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Food for Thought
Posted by: Dale Franks on Friday, December 14, 2007

The 2008 presidential race is actually turning into what appears to be a competitive run for both parties. Consider the Intrade futures markets for politics. According to the most recent trade prices, the upcoming primaries look like this:

Winner of 2008 Democratic Iowa Caucus
Obama: 50
Clinton: 30

Winner of 2008 Democratic New Hampshire Primary
Obama: 50
Clinton: 49

Winner of 2008 Democratic Nevada Caucus
Obama: 25
Clinton: 75

Winner of 2008 Democratic South Carolina Primary
Obama: 50.1
Clinton: 40

Winner of 2008 Democratic Florida Primary
Obama: 25
Clinton: 80

Where Clinton suffers here is that for so long long, she's been more or less the given nominee. If she doesn't look invincible by the end of January, she may not be the nominee at all. If she loses NH, in fact, she begins to look a lot like a loser. Remember in 2004, Howard Dean looked unstoppable before NH. For that matter, so did Ed Muskie, way back in the dark ages.

On the Republican side, it looks like this:

Winner of 2008 Republican Iowa Caucus
Huckabee: 66
Romney: 25.1

Winner of 2008 Republican New Hampshire Primary
Romney: 58
Huckabee: 7
McCain: 7
Giuliani: 7

Winner of 2008 Republican Nevada Caucus
Romney: 35
Giuliani: 25.1

Winner of 2008 Republican South Carolina Primary
Thompson: 25
Giuliani: 19.9
Romney: 15.2

Winner of 2008 Republican Florida Primary
Romney: 35
Giuliani: 25.1

Winner of 2008 Republican Michigan Primary
Romney: 50.4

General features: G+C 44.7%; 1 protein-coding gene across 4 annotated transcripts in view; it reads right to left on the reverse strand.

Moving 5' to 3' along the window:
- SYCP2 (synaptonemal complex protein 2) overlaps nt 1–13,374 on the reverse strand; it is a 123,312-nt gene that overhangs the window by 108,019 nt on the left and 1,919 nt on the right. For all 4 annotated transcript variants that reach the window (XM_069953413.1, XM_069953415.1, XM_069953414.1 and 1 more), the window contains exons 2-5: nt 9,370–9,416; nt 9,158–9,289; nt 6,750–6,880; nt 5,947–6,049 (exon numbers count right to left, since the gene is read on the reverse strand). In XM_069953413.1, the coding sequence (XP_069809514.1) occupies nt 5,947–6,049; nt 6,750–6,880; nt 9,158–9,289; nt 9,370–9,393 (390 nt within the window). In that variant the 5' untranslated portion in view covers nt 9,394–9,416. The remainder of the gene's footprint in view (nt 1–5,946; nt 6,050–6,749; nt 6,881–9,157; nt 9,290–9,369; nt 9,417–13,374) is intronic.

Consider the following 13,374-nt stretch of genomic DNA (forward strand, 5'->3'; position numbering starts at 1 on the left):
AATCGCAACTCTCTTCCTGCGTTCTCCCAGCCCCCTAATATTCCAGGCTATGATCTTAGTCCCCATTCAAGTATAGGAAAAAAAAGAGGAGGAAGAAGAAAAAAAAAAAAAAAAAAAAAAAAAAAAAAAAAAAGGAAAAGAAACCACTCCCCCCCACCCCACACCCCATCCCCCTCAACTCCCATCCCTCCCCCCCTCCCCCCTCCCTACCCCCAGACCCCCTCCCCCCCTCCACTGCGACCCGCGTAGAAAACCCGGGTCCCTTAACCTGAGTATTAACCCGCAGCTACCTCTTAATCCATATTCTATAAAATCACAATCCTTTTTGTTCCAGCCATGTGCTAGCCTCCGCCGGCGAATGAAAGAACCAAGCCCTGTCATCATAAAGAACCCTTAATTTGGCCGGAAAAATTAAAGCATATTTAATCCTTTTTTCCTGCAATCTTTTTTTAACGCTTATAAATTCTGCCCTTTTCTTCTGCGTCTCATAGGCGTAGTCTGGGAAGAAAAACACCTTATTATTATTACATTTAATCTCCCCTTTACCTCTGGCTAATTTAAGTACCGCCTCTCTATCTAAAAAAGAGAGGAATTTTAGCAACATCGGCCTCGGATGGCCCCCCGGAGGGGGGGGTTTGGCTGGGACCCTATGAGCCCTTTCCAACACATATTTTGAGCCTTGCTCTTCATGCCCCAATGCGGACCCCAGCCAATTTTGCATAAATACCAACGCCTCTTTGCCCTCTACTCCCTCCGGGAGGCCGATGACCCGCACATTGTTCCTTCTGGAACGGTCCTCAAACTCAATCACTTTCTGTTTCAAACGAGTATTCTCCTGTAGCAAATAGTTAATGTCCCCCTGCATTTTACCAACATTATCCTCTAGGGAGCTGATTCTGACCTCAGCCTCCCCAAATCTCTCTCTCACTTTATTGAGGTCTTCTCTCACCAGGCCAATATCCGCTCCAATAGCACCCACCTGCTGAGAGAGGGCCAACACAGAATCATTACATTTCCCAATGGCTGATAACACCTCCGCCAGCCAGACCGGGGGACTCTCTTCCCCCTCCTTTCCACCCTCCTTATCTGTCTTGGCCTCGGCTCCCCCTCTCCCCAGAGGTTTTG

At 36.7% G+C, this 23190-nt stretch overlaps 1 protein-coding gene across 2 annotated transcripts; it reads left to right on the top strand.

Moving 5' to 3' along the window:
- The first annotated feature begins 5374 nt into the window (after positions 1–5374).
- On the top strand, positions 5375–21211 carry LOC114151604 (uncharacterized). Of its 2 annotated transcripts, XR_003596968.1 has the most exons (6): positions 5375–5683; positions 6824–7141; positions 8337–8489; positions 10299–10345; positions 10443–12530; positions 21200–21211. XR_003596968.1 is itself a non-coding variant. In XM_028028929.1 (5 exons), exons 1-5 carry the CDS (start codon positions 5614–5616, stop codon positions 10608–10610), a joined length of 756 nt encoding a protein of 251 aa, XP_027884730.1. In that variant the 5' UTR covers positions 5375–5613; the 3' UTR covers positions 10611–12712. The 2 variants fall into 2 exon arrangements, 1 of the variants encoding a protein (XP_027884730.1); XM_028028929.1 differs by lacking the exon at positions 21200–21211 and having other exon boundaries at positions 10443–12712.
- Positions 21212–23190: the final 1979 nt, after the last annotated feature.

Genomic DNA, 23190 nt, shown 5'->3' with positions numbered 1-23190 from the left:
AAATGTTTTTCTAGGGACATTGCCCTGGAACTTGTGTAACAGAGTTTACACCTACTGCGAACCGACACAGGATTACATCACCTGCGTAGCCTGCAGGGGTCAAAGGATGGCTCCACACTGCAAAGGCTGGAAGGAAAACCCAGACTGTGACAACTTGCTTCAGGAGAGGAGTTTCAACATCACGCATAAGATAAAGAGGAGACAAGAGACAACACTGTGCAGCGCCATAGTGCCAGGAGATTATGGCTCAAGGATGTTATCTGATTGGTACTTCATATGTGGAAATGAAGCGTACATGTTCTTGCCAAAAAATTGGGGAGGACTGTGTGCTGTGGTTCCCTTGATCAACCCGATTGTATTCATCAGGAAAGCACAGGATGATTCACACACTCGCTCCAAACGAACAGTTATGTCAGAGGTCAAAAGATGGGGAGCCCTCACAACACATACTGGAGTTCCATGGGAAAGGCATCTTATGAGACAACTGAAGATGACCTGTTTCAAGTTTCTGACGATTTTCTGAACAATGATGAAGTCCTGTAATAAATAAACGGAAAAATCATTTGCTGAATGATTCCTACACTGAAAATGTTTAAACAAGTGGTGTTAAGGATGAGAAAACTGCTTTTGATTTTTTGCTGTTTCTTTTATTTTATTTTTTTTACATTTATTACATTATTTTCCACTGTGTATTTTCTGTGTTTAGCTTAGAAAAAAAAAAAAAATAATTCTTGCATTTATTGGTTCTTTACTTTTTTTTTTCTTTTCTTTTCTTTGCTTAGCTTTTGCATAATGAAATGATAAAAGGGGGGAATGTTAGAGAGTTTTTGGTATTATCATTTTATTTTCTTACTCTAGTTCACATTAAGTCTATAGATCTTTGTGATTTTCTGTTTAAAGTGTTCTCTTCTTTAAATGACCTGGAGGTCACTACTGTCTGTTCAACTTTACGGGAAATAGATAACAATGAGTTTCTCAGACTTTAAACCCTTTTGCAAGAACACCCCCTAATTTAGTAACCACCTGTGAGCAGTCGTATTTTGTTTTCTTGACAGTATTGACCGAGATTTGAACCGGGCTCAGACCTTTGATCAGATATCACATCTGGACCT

Giuliani: 24.9


Winner of 2008 Republican California Primary
Romney: 15
Giuliani: 65
Thompson: 10

The Republican race still looks wide open. I can see the possibility of either a brokered convention, nasty floor fights, and many, many floor votes for the nomination. That hasn't happened in so long, that watching it would be fascinating.

Keep in mind that, the farther away in time an event is, the less accurate the futures markets are. For the last ten years or so, though, the futures markets have, in the last ten days prior to an event, proven to be more accurate than polling.

So it's looking like a very interesting race at this point. Wide open on the Republican side, and the possibility of a front-runner collapse on the democratic side.

And, another note on the whole front-runner deal. Right now, there are no front-runners. Not a single ballot has been cast, and not a single convention delegate committed. That will begin to change very soon. Instead of the press telling us who they think the front-runner is, the voters will begin telling us exactly who the front-runners are.

This should be fun to watch. And you can bet we'll be talking about it on this week's podcast.
 
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Previous Comments to this Post 

Comments
I suspect that none of the Caucuses (Caucusi?) will go to Romney or at least by as much shown. I’ve always questioned the Democratic nature of a Caucus and, imho, Romney isn’t one of the leadership anointed candidates.
 
Written By: jpm100
URL: http://
Just as an aside after looking at this. It’s often said that a governor is more favored in a presidential election than a senator because of executive experience.
I would lump Guliani with governors but where do you thinks that leaves Clinton, Obama, Thompson, McCain and possibly Dodd, Paul, Biden, etc? Will that executive experience become a factor as we get further into the cycle?
 
Written By: tom scott
URL: http://

 
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